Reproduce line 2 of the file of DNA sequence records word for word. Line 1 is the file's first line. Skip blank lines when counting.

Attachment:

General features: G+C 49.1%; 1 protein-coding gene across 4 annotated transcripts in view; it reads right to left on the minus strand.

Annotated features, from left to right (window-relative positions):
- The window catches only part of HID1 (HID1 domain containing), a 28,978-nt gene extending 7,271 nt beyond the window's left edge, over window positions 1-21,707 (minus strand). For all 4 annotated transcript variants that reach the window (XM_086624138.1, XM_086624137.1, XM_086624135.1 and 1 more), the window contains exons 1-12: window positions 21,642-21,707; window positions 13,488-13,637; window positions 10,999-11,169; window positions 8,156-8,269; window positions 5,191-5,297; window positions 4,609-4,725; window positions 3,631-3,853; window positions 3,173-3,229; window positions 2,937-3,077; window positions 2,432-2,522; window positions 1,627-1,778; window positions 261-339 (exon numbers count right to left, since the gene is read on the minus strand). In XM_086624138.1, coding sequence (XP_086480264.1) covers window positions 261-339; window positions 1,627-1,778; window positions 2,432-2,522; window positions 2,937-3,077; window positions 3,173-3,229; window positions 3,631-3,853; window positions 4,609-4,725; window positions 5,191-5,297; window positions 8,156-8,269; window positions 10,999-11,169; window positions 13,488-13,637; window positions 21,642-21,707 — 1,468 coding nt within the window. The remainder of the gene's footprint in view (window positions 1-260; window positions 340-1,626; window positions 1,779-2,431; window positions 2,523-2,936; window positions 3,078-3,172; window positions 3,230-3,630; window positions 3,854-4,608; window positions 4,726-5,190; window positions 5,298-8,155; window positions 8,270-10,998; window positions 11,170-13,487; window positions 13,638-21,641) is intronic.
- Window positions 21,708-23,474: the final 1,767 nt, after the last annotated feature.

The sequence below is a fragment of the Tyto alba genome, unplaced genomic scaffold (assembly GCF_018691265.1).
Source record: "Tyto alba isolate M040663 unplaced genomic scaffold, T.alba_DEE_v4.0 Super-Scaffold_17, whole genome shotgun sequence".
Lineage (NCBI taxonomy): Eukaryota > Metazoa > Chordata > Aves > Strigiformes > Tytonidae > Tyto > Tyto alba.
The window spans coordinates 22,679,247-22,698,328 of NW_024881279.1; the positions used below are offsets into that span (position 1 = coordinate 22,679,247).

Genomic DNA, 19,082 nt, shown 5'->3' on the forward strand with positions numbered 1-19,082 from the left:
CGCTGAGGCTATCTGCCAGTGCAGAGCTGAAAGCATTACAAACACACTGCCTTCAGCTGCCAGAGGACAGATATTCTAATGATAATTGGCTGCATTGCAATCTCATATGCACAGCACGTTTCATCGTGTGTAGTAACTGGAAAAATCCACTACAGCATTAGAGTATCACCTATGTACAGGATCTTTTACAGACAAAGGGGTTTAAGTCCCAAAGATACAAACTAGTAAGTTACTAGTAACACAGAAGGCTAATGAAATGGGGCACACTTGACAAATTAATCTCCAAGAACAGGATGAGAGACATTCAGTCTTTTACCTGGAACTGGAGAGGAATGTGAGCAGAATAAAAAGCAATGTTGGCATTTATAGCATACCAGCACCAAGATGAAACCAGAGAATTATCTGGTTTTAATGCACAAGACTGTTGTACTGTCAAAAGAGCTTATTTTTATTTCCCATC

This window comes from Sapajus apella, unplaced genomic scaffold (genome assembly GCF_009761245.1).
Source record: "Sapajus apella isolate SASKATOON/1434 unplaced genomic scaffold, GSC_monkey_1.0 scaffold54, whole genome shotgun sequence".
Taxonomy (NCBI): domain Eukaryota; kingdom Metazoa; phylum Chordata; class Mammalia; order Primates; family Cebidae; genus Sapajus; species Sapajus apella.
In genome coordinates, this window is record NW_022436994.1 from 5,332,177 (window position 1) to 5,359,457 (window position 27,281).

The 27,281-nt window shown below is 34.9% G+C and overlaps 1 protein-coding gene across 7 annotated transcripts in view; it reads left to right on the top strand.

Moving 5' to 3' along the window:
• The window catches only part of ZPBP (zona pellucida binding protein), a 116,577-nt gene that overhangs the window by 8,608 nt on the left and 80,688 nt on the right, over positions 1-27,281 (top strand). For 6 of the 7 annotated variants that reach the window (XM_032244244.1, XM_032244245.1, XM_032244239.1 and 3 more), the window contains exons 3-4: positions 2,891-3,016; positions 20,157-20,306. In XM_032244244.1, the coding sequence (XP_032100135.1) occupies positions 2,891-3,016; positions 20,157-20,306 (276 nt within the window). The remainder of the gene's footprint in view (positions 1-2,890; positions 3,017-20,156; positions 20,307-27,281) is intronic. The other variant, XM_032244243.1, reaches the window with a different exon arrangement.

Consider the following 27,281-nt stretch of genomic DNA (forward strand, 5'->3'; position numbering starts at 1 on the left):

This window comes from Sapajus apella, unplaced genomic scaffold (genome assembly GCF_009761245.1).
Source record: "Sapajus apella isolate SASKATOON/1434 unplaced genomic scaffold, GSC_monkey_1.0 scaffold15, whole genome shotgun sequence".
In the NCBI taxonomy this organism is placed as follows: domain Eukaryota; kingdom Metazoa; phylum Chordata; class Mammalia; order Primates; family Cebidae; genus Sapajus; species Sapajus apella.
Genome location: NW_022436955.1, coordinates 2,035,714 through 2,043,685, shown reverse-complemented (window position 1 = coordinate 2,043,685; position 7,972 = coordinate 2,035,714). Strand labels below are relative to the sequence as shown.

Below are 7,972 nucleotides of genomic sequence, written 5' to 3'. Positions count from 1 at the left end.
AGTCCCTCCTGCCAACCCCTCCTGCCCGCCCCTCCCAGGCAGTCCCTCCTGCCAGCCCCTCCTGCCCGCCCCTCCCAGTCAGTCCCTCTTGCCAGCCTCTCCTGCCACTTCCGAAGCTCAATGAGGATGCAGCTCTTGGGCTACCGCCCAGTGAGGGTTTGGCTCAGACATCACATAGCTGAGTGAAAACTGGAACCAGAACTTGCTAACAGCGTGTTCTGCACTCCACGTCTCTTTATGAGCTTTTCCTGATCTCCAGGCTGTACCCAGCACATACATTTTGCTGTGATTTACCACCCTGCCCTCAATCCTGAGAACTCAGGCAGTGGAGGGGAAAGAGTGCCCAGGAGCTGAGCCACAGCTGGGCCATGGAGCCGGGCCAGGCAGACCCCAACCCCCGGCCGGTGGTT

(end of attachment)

Annotated features, from left to right (window-relative positions):